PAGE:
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Support Grows for Obama Afghan Policy

The majority of Americans are now backing President Barack Obama’s Afghanistan war plan, according to a new poll that comes amid growing House GOP support for a strategy with a flexible timeline.

A Quinnipiac poll released Monday found that 57 percent of Americans say fighting the war is the right thing to do, compared with 35 percent who oppose the effort. The findings reflect a 9-point jump in public support in the last three weeks.

Armed Services ranking member Howard McKeon (R-Calif.) said that trend reflects a sentiment among Republicans, who are feeling better about Obama’s plan now that the administration has signaled more flexibility with its July 2011 timeline for troop withdrawals.

The withdrawal date “has been sufficiently muted,— said McKeon. He pointed to recent comments by Defense Secretary Robert Gates clarifying that the plan to start bringing troops home in July 2011 is shaped by conditions on the ground.

McKeon said Republicans have also had their concerns eased after hearing committee testimony from Gen. Stanley McChrystal, the top field commander in Afghanistan, and Karl Eikenberry, the ambassador to Afghanistan. Both appeared before the House and Senate Armed Services committees Tuesday.

Rep. Kay Granger (R-Texas), who serves on the Appropriations Subcommittee on Defense and just returned from a trip to Afghanistan, similarly predicted more GOP support for the war plan now that administration officials are clarifying a looser timeline.

Obama said in his address last week that troops would come home in three years, but the administration is now saying that July 2011 is when withdrawals “can begin at some number. That’s very different than saying we’re going to take our troops out,— said Granger.

Democrats, eager to support the president but wary of prolonging the war, continue to struggle with how to proceed. Liberals remain opposed to troop increases while fiscal conservatives are weary of adding hundreds of billions more to the already exploding deficit.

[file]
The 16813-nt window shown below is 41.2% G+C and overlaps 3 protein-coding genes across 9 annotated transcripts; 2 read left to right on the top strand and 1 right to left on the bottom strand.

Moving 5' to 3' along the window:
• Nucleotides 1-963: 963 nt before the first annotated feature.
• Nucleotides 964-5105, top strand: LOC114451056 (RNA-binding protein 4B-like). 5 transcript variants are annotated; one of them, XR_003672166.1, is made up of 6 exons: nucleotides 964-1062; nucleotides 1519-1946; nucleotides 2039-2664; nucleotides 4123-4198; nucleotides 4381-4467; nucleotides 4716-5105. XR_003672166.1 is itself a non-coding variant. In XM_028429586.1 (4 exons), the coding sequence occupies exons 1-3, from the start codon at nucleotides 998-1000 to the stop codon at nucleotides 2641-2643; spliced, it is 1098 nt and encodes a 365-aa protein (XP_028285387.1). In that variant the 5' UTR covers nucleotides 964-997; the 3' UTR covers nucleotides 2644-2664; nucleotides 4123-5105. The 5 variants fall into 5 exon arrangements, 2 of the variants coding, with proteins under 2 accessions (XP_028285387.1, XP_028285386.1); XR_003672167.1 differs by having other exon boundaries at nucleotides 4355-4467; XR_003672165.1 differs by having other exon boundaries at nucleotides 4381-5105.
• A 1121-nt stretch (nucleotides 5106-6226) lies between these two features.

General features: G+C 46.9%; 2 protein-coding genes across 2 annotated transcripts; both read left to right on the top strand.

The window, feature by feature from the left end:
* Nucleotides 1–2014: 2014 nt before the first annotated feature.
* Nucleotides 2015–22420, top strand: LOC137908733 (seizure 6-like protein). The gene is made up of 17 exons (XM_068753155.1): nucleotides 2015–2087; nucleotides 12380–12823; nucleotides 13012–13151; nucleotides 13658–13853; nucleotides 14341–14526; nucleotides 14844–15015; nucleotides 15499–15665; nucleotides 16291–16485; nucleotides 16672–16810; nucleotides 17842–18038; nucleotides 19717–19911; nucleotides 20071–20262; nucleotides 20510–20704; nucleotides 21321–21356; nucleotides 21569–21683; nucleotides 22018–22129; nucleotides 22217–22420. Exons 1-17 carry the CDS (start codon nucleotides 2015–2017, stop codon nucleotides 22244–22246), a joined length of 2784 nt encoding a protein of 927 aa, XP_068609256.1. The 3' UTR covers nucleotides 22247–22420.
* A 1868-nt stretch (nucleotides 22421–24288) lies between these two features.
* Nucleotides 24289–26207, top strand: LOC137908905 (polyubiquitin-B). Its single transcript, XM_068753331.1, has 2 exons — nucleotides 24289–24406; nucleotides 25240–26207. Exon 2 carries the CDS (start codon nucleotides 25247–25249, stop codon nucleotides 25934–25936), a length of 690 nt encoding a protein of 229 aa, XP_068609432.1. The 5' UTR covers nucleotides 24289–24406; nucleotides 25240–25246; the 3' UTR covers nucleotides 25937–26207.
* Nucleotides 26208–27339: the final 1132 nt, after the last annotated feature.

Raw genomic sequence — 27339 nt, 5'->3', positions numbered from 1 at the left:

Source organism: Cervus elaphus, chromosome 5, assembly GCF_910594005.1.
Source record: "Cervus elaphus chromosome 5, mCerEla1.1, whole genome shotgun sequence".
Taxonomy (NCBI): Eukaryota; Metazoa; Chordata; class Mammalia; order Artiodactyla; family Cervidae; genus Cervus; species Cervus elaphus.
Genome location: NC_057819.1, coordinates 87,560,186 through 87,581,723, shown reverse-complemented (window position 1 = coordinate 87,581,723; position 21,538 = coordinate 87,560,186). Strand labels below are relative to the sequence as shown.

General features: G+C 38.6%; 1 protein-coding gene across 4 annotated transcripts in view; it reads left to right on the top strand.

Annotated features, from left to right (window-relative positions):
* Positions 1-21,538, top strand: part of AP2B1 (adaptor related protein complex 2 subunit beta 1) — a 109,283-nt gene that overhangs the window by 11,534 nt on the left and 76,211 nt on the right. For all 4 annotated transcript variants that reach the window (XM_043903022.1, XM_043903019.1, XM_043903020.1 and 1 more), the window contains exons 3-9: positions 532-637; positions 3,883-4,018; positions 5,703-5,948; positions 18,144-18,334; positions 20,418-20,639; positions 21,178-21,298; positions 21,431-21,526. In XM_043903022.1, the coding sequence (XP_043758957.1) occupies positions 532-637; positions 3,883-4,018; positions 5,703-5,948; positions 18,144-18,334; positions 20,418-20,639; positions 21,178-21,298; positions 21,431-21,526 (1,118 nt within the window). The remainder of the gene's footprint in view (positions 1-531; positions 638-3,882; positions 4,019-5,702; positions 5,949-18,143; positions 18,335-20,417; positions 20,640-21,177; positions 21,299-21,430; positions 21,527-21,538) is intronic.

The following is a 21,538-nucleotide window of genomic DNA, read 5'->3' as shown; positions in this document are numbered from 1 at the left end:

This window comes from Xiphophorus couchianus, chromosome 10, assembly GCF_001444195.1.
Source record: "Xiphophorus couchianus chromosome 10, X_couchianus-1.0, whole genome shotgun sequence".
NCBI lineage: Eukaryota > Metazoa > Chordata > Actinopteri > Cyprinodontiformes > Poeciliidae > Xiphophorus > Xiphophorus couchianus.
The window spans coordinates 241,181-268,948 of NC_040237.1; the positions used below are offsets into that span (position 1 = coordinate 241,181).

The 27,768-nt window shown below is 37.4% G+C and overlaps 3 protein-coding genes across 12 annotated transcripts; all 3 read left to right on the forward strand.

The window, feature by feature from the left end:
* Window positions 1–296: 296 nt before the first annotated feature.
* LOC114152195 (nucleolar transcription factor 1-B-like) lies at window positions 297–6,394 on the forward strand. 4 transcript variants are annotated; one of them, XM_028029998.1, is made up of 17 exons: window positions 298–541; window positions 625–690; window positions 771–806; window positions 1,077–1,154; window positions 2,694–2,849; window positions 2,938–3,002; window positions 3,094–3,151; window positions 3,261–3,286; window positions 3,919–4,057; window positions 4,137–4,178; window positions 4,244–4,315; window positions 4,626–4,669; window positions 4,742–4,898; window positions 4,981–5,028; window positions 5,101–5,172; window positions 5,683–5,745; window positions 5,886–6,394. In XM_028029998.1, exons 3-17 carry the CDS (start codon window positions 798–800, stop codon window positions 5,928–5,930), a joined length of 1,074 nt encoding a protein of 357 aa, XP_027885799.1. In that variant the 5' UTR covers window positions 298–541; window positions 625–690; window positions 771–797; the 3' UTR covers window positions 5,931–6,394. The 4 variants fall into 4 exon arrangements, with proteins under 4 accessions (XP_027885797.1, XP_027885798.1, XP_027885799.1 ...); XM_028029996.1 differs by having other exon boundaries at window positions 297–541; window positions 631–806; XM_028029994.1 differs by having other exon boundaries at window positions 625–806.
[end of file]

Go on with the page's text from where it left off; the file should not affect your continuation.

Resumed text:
House Majority Leader Steny Hoyer (D-Md.) speculated Tuesday that lawmakers ultimately would follow the lead of public opinion, even though many are unsure of where they stand right now.

“I think, generally speaking, the Congress reflects the public’s attitude,— said Hoyer. For now, though, “I think you have a lot of members who are very, very reticent about whether success is possible in Afghanistan.—

Rep. Chris Van Hollen (D-Md.), who is Assistant to the Speaker and chairman of the Democratic Congressional Campaign Committee, said he, like many Democrats, is still on the fence on Obama’s strategy.

“We’ve had a lot of discussions, but we’ve never had any kind of vote on this question,— said Van Hollen. “People are in the listening mode and they’ll certainly be listening to their constituents as part of that. I’m currently in the listening mode.—

Lawmakers will have their chance to vote on Obama’s war plan later this month, when the fiscal 2010 Defense spending bill comes to the floor. Funds in that bill will go toward supporting troop increases and military operations in Afghanistan into the spring, at which point Obama will need more funding approved by Congress.

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